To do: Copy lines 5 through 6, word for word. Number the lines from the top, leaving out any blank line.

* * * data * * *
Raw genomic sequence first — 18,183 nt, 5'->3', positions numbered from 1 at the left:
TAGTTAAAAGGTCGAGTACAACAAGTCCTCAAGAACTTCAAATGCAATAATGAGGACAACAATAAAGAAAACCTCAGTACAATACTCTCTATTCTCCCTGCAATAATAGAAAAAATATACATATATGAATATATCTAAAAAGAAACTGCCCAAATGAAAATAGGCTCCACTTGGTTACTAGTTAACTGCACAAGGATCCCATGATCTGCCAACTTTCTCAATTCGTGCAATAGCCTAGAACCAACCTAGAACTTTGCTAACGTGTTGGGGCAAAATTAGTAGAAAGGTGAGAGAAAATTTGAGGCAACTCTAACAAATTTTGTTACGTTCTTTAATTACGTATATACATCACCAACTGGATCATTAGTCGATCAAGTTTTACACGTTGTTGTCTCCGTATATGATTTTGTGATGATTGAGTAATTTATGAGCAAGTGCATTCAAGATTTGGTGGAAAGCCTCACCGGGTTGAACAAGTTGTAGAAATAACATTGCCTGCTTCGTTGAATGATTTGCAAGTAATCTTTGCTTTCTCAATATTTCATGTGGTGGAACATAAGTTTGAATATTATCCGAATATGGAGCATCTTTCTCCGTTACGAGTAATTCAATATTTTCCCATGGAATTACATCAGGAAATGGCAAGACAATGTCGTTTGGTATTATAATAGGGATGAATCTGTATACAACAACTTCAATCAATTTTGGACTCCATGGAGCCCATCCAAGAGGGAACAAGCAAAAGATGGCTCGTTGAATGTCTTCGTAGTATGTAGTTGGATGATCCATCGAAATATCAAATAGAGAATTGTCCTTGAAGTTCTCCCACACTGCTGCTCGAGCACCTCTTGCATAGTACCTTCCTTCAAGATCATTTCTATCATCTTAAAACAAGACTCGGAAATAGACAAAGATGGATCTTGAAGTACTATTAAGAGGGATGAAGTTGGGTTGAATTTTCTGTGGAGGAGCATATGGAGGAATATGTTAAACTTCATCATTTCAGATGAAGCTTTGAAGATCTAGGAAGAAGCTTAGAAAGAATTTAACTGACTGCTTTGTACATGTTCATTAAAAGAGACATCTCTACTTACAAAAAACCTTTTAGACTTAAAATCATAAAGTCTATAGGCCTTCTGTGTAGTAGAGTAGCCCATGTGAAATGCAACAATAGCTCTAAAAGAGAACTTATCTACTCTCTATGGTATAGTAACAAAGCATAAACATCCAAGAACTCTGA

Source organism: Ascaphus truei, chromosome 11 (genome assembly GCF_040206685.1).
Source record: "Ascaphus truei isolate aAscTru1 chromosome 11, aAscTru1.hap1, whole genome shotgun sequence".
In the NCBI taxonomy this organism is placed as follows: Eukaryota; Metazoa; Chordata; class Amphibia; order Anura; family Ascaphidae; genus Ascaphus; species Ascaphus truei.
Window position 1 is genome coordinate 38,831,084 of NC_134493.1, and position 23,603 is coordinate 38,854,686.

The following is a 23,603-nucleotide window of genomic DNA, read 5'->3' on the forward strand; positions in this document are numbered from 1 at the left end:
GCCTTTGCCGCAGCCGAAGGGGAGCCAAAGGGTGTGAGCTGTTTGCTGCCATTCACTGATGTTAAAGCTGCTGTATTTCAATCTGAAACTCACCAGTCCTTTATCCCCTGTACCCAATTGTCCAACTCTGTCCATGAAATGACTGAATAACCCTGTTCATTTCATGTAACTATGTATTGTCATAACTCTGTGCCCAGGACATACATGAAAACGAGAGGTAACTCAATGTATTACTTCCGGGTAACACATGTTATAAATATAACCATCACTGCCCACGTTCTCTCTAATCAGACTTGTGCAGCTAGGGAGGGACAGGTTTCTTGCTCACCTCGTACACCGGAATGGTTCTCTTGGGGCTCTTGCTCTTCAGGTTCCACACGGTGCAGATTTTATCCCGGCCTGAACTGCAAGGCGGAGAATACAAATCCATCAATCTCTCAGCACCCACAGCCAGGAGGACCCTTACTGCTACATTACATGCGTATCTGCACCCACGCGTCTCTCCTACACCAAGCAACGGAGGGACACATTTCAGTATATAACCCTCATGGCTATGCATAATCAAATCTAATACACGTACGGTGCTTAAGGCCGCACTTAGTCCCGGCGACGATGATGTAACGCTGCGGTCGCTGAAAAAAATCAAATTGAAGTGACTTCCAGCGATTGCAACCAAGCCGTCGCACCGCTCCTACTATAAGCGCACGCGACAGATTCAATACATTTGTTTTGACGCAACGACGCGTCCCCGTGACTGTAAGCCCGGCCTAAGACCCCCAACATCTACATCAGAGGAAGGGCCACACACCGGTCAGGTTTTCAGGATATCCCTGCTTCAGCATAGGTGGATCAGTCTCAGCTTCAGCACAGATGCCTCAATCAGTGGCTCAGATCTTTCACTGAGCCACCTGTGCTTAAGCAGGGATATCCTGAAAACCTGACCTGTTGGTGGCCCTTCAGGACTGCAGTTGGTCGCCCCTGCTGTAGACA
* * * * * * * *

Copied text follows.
In the NCBI taxonomy this organism is placed as follows: Eukaryota; Metazoa; Chordata; class Amphibia; order Anura; family Ascaphidae; genus Ascaphus; species Ascaphus truei.
Window position 1 is genome coordinate 38,831,084 of NC_134493.1, and position 23,603 is coordinate 38,854,686.